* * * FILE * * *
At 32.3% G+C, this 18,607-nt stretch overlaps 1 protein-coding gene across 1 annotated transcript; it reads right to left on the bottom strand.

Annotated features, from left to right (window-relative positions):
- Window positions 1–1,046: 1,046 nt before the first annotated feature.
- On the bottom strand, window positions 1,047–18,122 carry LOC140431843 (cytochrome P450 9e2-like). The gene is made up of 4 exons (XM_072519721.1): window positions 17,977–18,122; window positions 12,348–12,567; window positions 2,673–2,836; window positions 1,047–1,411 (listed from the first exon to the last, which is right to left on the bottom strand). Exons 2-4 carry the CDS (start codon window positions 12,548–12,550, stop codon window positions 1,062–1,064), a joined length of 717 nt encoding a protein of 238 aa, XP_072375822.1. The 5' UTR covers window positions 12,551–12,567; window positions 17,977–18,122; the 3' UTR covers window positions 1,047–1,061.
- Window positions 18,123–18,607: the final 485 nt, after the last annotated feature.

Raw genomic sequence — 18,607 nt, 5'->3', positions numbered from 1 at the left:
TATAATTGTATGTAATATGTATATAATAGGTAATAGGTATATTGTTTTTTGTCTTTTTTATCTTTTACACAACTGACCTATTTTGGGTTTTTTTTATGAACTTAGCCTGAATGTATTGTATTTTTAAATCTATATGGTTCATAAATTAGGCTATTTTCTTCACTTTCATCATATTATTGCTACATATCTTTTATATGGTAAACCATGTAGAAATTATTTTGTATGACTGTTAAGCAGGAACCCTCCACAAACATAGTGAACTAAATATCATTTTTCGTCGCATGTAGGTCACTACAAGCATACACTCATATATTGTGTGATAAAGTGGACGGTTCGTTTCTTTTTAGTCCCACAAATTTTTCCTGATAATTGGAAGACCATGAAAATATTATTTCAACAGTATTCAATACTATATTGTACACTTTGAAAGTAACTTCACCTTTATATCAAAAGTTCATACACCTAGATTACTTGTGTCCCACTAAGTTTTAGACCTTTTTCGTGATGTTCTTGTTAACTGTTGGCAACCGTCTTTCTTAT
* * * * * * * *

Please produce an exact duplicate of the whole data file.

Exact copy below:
At 32.3% G+C, this 18,607-nt stretch overlaps 1 protein-coding gene across 1 annotated transcript; it reads right to left on the bottom strand.

Annotated features, from left to right (window-relative positions):
- Window positions 1–1,046: 1,046 nt before the first annotated feature.
- On the bottom strand, window positions 1,047–18,122 carry LOC140431843 (cytochrome P450 9e2-like). The gene is made up of 4 exons (XM_072519721.1): window positions 17,977–18,122; window positions 12,348–12,567; window positions 2,673–2,836; window positions 1,047–1,411 (listed from the first exon to the last, which is right to left on the bottom strand). Exons 2-4 carry the CDS (start codon window positions 12,548–12,550, stop codon window positions 1,062–1,064), a joined length of 717 nt encoding a protein of 238 aa, XP_072375822.1. The 5' UTR covers window positions 12,551–12,567; window positions 17,977–18,122; the 3' UTR covers window positions 1,047–1,061.
- Window positions 18,123–18,607: the final 485 nt, after the last annotated feature.

Raw genomic sequence — 18,607 nt, 5'->3', positions numbered from 1 at the left:
TATAATTGTATGTAATATGTATATAATAGGTAATAGGTATATTGTTTTTTGTCTTTTTTATCTTTTACACAACTGACCTATTTTGGGTTTTTTTTATGAACTTAGCCTGAATGTATTGTATTTTTAAATCTATATGGTTCATAAATTAGGCTATTTTCTTCACTTTCATCATATTATTGCTACATATCTTTTATATGGTAAACCATGTAGAAATTATTTTGTATGACTGTTAAGCAGGAACCCTCCACAAACATAGTGAACTAAATATCATTTTTCGTCGCATGTAGGTCACTACAAGCATACACTCATATATTGTGTGATAAAGTGGACGGTTCGTTTCTTTTTAGTCCCACAAATTTTTCCTGATAATTGGAAGACCATGAAAATATTATTTCAACAGTATTCAATACTATATTGTACACTTTGAAAGTAACTTCACCTTTATATCAAAAGTTCATACACCTAGATTACTTGTGTCCCACTAAGTTTTAGACCTTTTTCGTGATGTTCTTGTTAACTGTTGGCAACCGTCTTTCTTAT